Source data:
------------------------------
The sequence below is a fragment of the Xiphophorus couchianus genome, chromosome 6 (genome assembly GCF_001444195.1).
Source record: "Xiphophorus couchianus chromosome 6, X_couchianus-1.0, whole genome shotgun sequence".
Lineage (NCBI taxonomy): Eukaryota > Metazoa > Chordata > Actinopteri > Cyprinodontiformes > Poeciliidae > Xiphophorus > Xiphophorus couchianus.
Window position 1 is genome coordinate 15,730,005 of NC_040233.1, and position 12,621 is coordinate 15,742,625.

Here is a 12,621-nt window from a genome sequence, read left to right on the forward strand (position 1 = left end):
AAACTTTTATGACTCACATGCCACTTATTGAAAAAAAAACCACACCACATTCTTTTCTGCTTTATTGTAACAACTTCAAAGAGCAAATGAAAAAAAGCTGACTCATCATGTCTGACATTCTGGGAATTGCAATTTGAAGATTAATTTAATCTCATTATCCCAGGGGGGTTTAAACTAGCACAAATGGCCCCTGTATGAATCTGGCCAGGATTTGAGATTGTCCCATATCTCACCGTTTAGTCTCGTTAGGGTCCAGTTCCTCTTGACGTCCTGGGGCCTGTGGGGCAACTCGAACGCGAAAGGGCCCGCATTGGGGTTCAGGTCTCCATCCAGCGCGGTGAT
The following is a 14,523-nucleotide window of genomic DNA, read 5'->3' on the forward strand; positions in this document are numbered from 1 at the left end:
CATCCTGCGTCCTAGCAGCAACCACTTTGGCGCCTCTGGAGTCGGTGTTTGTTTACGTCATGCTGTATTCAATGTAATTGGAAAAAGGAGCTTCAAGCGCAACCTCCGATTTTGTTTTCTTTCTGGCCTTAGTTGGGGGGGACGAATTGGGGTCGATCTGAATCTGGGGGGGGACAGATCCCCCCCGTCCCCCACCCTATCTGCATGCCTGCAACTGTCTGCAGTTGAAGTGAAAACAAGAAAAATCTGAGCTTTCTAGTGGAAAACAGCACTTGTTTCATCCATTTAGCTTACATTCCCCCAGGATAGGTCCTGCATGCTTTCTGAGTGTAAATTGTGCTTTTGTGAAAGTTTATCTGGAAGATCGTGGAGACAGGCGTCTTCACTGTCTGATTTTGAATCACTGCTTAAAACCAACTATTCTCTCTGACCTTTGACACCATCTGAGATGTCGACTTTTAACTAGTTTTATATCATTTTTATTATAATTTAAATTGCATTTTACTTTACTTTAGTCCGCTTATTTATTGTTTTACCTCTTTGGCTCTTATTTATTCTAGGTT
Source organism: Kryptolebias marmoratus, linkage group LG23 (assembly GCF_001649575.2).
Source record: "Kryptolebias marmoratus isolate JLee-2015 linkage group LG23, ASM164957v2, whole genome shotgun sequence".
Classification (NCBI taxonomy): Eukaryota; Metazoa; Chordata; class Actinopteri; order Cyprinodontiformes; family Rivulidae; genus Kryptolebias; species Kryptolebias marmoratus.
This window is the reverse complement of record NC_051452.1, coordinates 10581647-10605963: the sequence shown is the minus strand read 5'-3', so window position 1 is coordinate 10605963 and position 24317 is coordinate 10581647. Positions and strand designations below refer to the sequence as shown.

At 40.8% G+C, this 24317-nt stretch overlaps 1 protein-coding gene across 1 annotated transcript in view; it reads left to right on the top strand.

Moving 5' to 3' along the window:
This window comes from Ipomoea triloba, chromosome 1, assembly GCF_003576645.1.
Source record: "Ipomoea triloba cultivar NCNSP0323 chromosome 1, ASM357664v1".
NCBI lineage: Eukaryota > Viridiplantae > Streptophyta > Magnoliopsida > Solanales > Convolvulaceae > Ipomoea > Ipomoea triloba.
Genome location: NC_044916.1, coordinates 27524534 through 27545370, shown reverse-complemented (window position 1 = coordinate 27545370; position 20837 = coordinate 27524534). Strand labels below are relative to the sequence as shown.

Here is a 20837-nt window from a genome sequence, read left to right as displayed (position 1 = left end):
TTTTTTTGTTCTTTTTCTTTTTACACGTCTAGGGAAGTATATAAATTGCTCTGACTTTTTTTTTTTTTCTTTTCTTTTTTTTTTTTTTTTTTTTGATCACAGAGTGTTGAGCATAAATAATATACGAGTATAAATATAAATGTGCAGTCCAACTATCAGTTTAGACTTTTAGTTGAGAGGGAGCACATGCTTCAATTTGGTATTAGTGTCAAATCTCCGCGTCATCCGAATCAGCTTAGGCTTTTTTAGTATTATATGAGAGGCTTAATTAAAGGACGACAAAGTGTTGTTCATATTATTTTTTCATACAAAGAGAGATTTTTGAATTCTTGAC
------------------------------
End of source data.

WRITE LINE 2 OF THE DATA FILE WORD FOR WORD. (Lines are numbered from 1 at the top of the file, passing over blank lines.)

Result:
Source record: "Xiphophorus couchianus chromosome 6, X_couchianus-1.0, whole genome shotgun sequence".